Logan Square will see a second modern Mexican restaurant open tonight, a three-minute walk from each other. Mi Tocaya Antojeria will debut Diana Dávila’s assortment of Mexican small plates, taking Dávila’s lessons she learned from her mother and aunt. No, it doesn’t include a mezcaleria like Quiote, but there are cocktails that will let diners let their hair down if they want.
Dávila’s restaurant opens at 5 p.m. on Wednesday for walk-ins, and patrons can make reservations online for Friday and beyond. To celebrate opening night, here’s a few facts about her new restaurant. Click here for photos.
• This is the first restaurant Dávila has owned. She cooked in Washington, D.C. before returning home to Chicago, as she grew up on the South Side. Dávila would visit Mexico in the summers to cook with her aunt, one of her biggest influencers.
• The arts are important to Dávila’s family. Her mother’s a painter, her sister is in film, and her brother is a musician. She brings that artistic attitude to Mi Tocaya, telling her kitchen staff to take care while plating.
• Though, overall, Dávila feels that the culture of most kitchens is inclusive, she did face sexism at the restaurant management level:
I’ve actually always had a pretty good experience—you know how they say it’s a male-dominated industry, blah, blah, blah—I’ve always had a really good experience with cooks and chefs—sometimes I feel like in good kitchens there is no gender, it’s what you put out there. I’ve never kind of experienced [sexism] in that setting. But when looking for jobs—and it’s not in the kitchen—that’s a little bit different. It’s really, really hard. Here I thought that I had a good résumé, that I’ve got the eye of the tiger, but then they look at me and are ‘nope; little girl!’ It would always be the first question that they’d ask me, how I would think I’d do directing men...I feel like sexism is so embedded in men and women that a lot of time they don’t even realize it.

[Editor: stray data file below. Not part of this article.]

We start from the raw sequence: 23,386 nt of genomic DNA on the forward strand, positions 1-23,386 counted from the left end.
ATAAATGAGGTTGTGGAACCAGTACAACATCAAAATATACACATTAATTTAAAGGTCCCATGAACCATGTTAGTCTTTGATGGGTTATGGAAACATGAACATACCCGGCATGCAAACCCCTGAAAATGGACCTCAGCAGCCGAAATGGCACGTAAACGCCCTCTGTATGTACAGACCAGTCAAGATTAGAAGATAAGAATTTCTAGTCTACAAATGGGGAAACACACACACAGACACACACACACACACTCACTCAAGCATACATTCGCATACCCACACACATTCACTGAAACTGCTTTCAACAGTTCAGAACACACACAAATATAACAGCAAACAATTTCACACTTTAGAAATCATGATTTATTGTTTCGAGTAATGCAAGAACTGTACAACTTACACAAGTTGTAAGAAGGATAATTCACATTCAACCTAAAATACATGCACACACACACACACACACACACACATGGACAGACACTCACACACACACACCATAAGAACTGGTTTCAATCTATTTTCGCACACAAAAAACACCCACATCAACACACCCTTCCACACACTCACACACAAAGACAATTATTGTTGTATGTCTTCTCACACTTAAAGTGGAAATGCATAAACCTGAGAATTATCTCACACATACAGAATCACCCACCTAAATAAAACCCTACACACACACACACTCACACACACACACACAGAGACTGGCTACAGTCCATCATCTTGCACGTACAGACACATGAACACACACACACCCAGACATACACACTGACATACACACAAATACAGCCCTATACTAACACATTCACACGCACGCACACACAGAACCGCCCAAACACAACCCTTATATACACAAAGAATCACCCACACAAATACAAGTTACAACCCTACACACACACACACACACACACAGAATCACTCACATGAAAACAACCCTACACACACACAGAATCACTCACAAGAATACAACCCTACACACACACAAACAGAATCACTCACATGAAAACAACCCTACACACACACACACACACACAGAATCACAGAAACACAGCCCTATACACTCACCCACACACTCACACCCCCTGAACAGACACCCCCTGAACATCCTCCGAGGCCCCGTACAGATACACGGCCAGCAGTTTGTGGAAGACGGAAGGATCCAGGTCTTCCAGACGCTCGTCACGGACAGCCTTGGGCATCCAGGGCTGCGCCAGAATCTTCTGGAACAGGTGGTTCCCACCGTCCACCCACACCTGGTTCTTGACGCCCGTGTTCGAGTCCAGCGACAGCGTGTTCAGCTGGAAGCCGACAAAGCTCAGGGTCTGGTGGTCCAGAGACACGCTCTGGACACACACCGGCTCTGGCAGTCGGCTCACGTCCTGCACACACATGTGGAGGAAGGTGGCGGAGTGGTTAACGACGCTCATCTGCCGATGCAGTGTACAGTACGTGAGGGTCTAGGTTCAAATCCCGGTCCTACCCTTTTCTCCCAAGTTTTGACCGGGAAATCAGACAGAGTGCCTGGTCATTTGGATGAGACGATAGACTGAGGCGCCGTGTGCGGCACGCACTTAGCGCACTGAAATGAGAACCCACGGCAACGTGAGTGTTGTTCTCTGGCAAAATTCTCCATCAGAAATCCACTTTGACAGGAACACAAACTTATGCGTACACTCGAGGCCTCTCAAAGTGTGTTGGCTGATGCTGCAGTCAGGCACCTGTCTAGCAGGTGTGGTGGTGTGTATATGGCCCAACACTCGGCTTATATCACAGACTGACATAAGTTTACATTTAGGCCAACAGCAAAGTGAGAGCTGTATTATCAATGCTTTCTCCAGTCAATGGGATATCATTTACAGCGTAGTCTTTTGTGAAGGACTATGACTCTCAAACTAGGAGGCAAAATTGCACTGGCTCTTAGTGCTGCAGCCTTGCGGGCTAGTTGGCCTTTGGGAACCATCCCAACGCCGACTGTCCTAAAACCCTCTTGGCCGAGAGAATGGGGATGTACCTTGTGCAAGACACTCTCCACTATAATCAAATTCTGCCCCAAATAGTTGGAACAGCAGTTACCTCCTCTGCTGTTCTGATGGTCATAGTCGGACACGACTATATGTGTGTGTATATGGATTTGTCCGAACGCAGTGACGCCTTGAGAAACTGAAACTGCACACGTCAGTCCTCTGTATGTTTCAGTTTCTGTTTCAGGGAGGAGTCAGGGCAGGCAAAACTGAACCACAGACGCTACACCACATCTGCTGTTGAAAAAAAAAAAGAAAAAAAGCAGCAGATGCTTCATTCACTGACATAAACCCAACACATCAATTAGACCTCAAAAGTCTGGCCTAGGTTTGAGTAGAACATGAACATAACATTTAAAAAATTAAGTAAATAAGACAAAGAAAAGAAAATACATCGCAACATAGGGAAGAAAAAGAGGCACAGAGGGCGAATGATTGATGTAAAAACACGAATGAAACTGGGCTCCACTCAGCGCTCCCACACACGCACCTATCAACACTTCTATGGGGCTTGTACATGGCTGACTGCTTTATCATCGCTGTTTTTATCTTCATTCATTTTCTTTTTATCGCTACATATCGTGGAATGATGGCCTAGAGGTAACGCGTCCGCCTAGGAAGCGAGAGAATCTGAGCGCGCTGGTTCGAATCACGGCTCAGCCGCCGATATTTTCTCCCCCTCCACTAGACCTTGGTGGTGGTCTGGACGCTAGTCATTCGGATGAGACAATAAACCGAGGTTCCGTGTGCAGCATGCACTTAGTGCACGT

• Mi Tocaya’s menu isn’t region-specific. Dávila describes her cooking style as mixing several ideas. She hopes these combos will give anyone of Mexican descent a taste of home, wherever they were raised.
• Cantina 1910’s failure took a toll. Dávila was the opening chef at the Andersonville modern Mexican restaurant. She lasted three months in its kitchen, while the restaurant closed after 11 months. When she started at Cantina, Dávila experienced her epiphany that she wanted to dedicate her life to cooking Mexican food. But then she saw her momentum come to a screeching halt with problems at the restaurant. Dávila said she was depressed for three months following her departure. But it was a positive experience, and there are Cantina connections at Mi Tocaya. The dessert recipes are from ex-Cantina 1910 pastry chef Andrew Pingul, and Dávila has hired a cook and a few servers from the restaurant.